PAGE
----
Counterfeit Marilyn: U.S. company filed a lawsuit against Monroe merchandise, court news
Nearly 60 years after Marilyn Monroe’s death, she is still a popular choice for mugs, T-shirts, jewelry, and other products that use her name—even illegally.
Authentic Brands Group LLC, which owns the name of the late movie star and the rights to her most famous song popular “Diamond is a girl’s best friend”, won a court order to freeze the assets of dozens of virtual stores selling counterfeit goods.
The company stated in court documents that it cooperated with markets such as Amazon, Alibaba, eBay, Joom and Wish to shut down these sites, but that was not enough. The court documents set out a well-designed and often hidden operation to identify counterfeiters, seal the lawsuit, and seek judicial orders before the store knows they are targets.
“If you suspect that the defendant is operating offshore and you are operating in the mole field, you have to be creative,” said Anthony Dreyer, a trademark attorney for New York Star Corporation.
Dreyer was not involved in the case. He specializes in sports and entertainment intellectual property rights and filed a lawsuit on behalf of the National Hockey League to combat counterfeit products. He said that confiscation of illegal goods is not always possible and will not solve the problem.
“You want to go further in the chain, you want to make it harder for them to do business,” Dreyer said. “The complexity of various payment methods makes it more difficult to freeze assets and eventually confiscate them.”
Lawsuits like the Marilyn Monroe case are becoming more and more common, because consumers hardly understand—or even care—the true and false when shopping online.
“In the past year, especially with Covid-19 and more and more consumers shopping online, counterfeiters have become very smart and take advantage of this,” said Tiffany Pho, anti-counterfeiting manager of the International Trademark Association.
The association predicts that by next year, the estimated total value of counterfeit goods, including digital piracy, will reach at least US$1.9 trillion per year. Pho said Internet sales are particularly popular because counterfeiters can have wider global influence and more ways to hide.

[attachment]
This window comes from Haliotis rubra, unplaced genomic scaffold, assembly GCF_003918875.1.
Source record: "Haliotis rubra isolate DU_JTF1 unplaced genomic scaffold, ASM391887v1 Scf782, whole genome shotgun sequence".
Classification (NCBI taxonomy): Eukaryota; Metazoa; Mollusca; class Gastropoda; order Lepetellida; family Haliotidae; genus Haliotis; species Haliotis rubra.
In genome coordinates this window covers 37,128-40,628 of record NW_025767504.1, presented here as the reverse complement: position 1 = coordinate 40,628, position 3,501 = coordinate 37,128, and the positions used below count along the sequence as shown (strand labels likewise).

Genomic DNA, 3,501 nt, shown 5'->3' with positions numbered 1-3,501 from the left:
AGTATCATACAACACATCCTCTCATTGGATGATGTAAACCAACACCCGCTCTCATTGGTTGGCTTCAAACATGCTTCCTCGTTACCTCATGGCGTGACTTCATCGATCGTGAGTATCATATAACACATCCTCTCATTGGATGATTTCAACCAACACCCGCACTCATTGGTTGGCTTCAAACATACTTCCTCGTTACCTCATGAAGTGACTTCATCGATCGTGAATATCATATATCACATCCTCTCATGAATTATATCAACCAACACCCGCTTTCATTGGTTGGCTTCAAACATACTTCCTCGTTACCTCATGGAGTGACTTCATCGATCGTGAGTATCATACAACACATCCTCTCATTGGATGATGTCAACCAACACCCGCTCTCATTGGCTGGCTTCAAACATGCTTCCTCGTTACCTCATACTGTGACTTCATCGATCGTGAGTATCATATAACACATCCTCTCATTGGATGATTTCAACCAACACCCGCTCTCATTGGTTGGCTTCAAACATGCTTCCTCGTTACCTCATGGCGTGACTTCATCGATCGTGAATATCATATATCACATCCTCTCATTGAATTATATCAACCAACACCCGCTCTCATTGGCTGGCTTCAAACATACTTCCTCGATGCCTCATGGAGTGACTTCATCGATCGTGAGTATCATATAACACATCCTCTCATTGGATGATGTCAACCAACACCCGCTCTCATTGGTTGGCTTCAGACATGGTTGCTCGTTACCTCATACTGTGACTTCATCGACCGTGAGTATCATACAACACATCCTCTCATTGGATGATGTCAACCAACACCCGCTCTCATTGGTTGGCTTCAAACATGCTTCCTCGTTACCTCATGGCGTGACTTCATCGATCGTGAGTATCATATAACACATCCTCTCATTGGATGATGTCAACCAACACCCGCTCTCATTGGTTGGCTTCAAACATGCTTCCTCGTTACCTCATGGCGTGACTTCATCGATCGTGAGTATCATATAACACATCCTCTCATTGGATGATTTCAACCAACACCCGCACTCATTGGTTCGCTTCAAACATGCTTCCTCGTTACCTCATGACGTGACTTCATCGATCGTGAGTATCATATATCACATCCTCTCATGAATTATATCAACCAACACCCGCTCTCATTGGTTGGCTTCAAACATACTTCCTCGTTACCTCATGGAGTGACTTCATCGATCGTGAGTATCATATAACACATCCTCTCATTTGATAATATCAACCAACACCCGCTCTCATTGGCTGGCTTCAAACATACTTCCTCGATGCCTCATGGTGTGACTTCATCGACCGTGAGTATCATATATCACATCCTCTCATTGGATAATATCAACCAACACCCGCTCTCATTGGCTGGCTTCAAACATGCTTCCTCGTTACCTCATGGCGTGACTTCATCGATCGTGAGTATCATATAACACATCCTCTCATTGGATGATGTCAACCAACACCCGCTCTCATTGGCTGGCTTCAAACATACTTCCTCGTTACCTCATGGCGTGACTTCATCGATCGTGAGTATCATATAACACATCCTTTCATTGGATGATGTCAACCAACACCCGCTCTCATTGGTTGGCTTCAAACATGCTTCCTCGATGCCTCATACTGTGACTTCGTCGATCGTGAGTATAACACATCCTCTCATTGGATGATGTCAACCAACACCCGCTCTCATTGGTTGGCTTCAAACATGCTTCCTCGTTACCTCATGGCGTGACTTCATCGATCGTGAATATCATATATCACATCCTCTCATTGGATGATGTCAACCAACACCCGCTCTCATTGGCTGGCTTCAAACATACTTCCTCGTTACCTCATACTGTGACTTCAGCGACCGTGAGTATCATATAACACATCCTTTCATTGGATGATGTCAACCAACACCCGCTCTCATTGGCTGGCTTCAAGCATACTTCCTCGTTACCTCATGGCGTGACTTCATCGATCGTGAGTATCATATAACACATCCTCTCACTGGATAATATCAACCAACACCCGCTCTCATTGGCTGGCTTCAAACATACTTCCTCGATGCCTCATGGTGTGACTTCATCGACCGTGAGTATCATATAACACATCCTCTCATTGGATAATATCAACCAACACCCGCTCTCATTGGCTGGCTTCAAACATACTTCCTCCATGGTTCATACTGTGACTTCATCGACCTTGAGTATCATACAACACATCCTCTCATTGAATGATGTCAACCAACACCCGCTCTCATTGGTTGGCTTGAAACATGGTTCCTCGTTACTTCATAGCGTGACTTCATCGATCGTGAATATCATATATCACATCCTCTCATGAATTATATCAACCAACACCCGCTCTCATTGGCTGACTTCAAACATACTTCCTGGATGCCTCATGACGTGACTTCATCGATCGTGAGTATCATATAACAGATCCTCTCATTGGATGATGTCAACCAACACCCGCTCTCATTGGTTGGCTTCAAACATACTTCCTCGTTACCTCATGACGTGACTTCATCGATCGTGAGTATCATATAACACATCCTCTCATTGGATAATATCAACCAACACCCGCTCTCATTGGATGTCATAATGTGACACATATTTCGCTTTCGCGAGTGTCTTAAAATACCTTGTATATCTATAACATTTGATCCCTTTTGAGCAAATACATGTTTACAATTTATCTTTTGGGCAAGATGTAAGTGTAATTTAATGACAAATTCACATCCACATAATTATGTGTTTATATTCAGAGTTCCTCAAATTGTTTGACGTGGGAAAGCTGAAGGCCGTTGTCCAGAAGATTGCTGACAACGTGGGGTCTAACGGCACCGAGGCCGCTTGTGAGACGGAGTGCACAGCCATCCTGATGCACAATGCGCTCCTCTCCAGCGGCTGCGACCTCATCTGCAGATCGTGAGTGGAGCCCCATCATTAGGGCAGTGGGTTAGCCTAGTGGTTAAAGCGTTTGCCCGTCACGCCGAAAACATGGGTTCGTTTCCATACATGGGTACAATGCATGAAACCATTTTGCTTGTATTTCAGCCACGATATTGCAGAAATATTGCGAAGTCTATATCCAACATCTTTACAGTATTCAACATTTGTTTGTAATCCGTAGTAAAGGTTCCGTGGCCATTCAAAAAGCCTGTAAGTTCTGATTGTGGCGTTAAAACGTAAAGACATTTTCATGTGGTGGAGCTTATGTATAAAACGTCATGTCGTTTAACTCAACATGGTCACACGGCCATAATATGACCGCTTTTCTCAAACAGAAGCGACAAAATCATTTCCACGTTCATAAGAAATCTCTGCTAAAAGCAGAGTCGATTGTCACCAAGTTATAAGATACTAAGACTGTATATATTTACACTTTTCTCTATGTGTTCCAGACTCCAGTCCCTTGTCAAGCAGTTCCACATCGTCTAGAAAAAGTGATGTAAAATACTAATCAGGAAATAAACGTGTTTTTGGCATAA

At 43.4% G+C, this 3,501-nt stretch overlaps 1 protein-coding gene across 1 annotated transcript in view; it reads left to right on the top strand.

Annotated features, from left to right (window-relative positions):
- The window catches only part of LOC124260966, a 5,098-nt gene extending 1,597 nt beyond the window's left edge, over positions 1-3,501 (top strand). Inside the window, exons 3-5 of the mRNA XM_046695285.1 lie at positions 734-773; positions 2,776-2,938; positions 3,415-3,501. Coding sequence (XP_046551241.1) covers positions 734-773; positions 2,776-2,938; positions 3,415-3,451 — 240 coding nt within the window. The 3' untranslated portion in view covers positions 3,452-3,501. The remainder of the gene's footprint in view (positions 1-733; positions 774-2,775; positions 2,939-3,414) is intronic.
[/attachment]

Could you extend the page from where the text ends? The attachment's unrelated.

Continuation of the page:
Monroe was only 36 when she died on August 4, 1962, the peak of her career, including popular movies such as “A Gentleman Loves Beauty”, “Bus Stop” and “The Seven Year Itch.”
This actress, known for her blonde hair and curvy figure, has inspired generations of entertainers, and she remains one of the most valuable brands, ranking 13th on the Forbes list of “the highest-paid celebrities late”.
Her property, including certain intellectual property rights, was divided, 25% to her therapist, and 75% to the famous performance coach Lee Strasberg.
After Strassberg’s death in 1982, the rights were transferred to his third wife Anna, and Authentic Brands eventually became the owner of the shares. For decades, the scope of these intellectual property rights has been subject to a large number of lawsuits, but the ownership of Monroe’s name and her most famous song is clearly owned by Authentic Brands.
Jay P. Kennedy, associate professor and research assistant director of the Michigan State University Anti-Counterfeiting and Product Protection Center, said: “She has a timeless beauty that can still resonate even today.” “She represents people’s identification. Part of the history and culture of this country.”
This makes her name and image profitable both in legitimate companies that have obtained Authentic Brands and those that have not been authorized.
Marilyn Monroe is not alone. Kennedy said that almost all products on the market have counterfeit products that are sold at a low price.
“As consumers, if you look for products online, we don’t know what a trademark is or what is protected by copyright-we only know the product we are looking for,” he said. “A partner in our center joked that if you are a company and the products you produce are not counterfeit, then the products you produce are really bad.”
Companies including cigarette maker Philip Morris International Inc. and the trade group formed a new organization last month to jointly protect the United States from illegal trade, or USA-IT, to propose new ideas for law enforcement and public education.
Congress is also considering legislation to force sellers to provide more information so that consumers know what they are buying.
Monroe’s legacy can be extracted and settled through some websites.
On June 25, Judge Michael Brown of the Atlanta District Court approved the estate’s request to freeze the assets of other companies, but these companies did not respond to the lawsuit. Efforts to contact companies that have reached an agreement are not successful, or they will only say that the problem has been resolved.
Authentic Brands also represents the legacy of Elvis and Muhammad Ali, owns the Izod, Brooks Brothers and Forever 21 brands, and declined to comment on the dispute. People familiar with the matter said in May that the company is exploring a listing.
The case is Marilyn Monroe Estate v. 3D Home et al., 21-2214, District Court for the Northern District of Georgia (Atlanta).